Historic Preservation in Southeast Asia: The Role of Public-Private Partnerships

By Stough, Patrick | Vanderbilt Journal of Transnational Law, May 2006 | Go to article overview

Historic Preservation in Southeast Asia: The Role of Public-Private Partnerships


Stough, Patrick, Vanderbilt Journal of Transnational Law


ABSTRACT

The role of globalization in the rapid economic success of Southeast Asia is exemplified by the growing westernization of the region's cities. While globalization has its benefits, such as encouraging investment and global connectivity, it also threatens the cultural heritage of a given area by encouraging a sort of homogeneity that makes modern cities all look alike. In particular, the goal of economic development often stands at odds with the preservation of structures and properties that reflect the cultural heritage of the region. Furthermore, many of the countries of the region are under pressure to better protect property rights, another policy that can run counter to the goals of historic preservation. In this Note, the Author looks at the state of property rights, urban development, and historic preservation in four Southeast Asian countries and proposes a solution that is able to balance the competing goals of historic preservation, globalization, and economic development. This solution, which has been employed in parts of South America, involves public-private partnerships that incorporate historic preservation into general urban planning and encourage private involvement and investment.

TABLE OF CONTENTS

  I. INTRODUCTION
 II. BACKGROUND
     A. Phnom Penh, Cambodia
        1. Property Rights in Cambodia
        2. Urban Land-Use Planning in Cambodia
        3. Historic Preservation in Cambodia
     B. Singapore
        1. Property Rights in Singapore
        2. Urban Land-Use Planning in Singapore
        3. Historic Preservation in Singapore
     C. Manila, Philippines
        1. Property Rights in the Philippines
        2. Urban Land-Use Planning in the
           Philippines
        3. Historic Preservation in the Philippines
     D. Semarang, Indonesia
        1. Property Rights in Indonesia
        2. Urban Land-Use Planning in Indonesia
        3. Historic Preservation in Indonesia
III. ANALYSIS: METHODS OF HISTORIC PRESERVATION
     A. Ownership and Operation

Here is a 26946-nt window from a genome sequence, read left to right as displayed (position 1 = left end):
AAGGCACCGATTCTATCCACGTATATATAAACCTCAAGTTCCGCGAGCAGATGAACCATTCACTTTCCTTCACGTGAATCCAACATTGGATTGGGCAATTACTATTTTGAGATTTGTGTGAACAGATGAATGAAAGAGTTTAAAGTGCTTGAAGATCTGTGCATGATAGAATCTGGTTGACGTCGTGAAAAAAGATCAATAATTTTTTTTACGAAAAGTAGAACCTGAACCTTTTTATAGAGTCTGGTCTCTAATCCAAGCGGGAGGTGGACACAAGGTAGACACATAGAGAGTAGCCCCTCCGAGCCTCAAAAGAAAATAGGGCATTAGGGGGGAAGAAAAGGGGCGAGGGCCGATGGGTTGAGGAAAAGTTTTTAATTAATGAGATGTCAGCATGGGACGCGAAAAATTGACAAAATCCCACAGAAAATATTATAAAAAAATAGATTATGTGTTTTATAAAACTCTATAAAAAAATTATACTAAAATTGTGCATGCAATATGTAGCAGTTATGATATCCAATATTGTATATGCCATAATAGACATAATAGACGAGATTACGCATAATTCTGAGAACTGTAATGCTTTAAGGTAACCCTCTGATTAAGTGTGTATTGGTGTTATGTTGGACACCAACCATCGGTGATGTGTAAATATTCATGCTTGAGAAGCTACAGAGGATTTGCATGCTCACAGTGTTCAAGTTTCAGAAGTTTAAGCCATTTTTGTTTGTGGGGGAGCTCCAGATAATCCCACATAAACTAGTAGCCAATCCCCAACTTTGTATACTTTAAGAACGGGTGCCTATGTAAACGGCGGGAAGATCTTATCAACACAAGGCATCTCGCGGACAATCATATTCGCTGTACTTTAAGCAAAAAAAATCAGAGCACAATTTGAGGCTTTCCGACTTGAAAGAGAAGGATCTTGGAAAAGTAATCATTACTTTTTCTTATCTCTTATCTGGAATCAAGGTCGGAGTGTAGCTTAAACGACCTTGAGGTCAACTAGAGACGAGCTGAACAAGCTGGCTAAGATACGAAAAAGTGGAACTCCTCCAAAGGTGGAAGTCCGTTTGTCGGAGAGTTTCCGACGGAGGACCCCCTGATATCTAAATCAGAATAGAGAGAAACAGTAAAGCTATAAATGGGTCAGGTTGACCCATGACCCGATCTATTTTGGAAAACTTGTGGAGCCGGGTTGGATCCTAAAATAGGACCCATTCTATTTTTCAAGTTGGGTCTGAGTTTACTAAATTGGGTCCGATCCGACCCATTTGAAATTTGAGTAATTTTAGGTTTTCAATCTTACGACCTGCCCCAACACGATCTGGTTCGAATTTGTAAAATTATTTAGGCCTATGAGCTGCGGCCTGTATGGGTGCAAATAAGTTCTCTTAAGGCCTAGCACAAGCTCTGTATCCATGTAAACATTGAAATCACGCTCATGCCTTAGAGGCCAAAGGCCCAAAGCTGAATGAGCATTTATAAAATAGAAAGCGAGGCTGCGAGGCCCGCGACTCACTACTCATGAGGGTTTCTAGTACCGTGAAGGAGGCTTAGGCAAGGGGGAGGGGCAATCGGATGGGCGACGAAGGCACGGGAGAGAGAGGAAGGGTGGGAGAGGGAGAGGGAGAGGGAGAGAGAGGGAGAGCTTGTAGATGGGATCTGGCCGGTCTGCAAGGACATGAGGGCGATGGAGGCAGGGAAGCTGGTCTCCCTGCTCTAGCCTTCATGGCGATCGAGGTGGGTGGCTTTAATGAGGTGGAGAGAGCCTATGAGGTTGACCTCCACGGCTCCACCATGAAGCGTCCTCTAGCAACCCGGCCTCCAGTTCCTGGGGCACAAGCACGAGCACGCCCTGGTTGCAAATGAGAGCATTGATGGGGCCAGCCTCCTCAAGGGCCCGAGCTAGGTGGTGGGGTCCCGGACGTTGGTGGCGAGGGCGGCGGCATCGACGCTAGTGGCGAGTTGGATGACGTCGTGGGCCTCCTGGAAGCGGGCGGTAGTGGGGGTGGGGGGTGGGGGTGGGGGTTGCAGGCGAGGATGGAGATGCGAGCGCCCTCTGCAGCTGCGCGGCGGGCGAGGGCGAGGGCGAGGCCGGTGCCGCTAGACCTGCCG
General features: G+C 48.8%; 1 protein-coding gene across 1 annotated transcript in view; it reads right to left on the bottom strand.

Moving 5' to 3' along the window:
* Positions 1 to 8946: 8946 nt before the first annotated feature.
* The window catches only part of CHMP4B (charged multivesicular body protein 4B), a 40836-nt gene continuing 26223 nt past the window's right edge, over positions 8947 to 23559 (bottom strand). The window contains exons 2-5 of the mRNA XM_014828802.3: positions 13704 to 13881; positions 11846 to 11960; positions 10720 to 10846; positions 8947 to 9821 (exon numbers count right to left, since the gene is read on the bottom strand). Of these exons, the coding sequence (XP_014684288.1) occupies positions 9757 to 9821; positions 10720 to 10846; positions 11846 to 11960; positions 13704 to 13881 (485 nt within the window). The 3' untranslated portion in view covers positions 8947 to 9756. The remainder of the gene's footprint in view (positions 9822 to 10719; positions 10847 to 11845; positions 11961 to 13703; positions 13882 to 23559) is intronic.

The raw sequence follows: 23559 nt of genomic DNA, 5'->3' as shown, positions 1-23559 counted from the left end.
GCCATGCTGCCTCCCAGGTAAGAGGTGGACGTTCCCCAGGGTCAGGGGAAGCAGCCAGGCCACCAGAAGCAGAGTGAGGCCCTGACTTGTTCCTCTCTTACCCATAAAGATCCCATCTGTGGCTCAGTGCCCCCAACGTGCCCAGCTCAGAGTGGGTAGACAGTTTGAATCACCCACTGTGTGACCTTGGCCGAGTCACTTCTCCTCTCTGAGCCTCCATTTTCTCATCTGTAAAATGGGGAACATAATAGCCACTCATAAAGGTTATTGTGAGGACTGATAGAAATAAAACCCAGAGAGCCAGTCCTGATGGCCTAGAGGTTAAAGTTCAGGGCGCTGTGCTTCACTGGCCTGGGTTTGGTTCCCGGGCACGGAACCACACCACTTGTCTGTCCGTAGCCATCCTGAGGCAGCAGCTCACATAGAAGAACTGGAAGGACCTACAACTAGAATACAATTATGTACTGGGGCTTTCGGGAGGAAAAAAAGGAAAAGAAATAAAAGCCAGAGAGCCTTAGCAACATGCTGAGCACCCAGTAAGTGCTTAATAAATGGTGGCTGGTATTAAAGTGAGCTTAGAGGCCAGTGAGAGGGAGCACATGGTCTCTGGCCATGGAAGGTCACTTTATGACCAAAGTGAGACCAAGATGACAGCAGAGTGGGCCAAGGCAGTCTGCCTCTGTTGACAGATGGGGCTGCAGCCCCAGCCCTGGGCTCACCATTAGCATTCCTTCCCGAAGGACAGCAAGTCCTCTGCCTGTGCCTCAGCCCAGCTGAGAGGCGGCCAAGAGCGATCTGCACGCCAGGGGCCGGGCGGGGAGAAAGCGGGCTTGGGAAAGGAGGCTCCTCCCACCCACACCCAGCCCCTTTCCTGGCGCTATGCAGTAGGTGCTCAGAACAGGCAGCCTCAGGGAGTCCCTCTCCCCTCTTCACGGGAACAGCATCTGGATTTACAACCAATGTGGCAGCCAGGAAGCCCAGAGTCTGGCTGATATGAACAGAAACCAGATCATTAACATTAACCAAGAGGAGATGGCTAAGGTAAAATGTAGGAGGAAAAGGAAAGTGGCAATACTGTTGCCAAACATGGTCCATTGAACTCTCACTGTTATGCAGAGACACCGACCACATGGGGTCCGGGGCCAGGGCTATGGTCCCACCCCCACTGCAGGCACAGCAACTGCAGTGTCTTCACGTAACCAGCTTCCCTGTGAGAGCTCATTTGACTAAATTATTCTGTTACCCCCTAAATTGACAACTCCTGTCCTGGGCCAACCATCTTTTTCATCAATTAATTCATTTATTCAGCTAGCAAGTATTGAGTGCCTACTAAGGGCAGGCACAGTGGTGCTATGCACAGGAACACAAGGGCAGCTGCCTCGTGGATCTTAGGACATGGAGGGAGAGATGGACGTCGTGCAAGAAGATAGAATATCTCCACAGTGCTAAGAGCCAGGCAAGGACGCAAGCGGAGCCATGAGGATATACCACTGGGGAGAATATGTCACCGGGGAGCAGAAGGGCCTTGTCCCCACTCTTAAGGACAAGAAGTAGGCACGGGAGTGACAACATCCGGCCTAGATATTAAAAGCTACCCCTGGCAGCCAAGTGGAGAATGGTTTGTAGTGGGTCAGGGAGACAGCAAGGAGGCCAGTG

B. Regulation
     C. Incentives (and Disincentives)
     D. Reformulation of Property Rights
     E. Information
 IV. SOLUTION: PUBLIC-PRIVATE PARTNERSHIPS
     A. Partnerships in Action: Quito, Ecuador
     B. Adapting the Quito Project to Southeast Asia
     C. Criticism of Historic Preservation as a Goal
        1. Historic Preservation Stands in the
           Way of Economic Development
        2. Historic Preservation Reinforces
           Colonial Legacies
        3. Historic Preservation Burdens Property
           Rights
  V. CONCLUSION

I. INTRODUCTION

In today's world of rapid globalization and urbanization, many have become concerned about the apparent homogeneity of modern cities. While economic globalization is seen as a positive force for bringing developing countries to a better economic state, it is often feared because it is perceived as undermining cultural identities and differences. As an example, critics point to cities in such rapid-growth areas as Southeast Asia and note how similar they now seem to Western cities. (1) While these critics are right to fear cultural globalization and its effect on cultural identity, there is still room for economic globalization and the celebration of cultural heritage to exist side by side. A closer look at these cities will reveal that a wealth of historically and culturally important structures still exists. Many of these sites, however, are in great danger of destruction or misuse; thus it is necessary for governments to take action in protecting them. Historic preservation has long been accepted and promoted in the United States and other Western countries, but it has been sorely neglected in developing and transitional countries. (2)

It is true that many of these countries lack the resources needed to successfully promote historic preservation. Many developing countries are also more concerned right now with promoting economic development, (3) a goal that may seem incompatible with historic preservation. …

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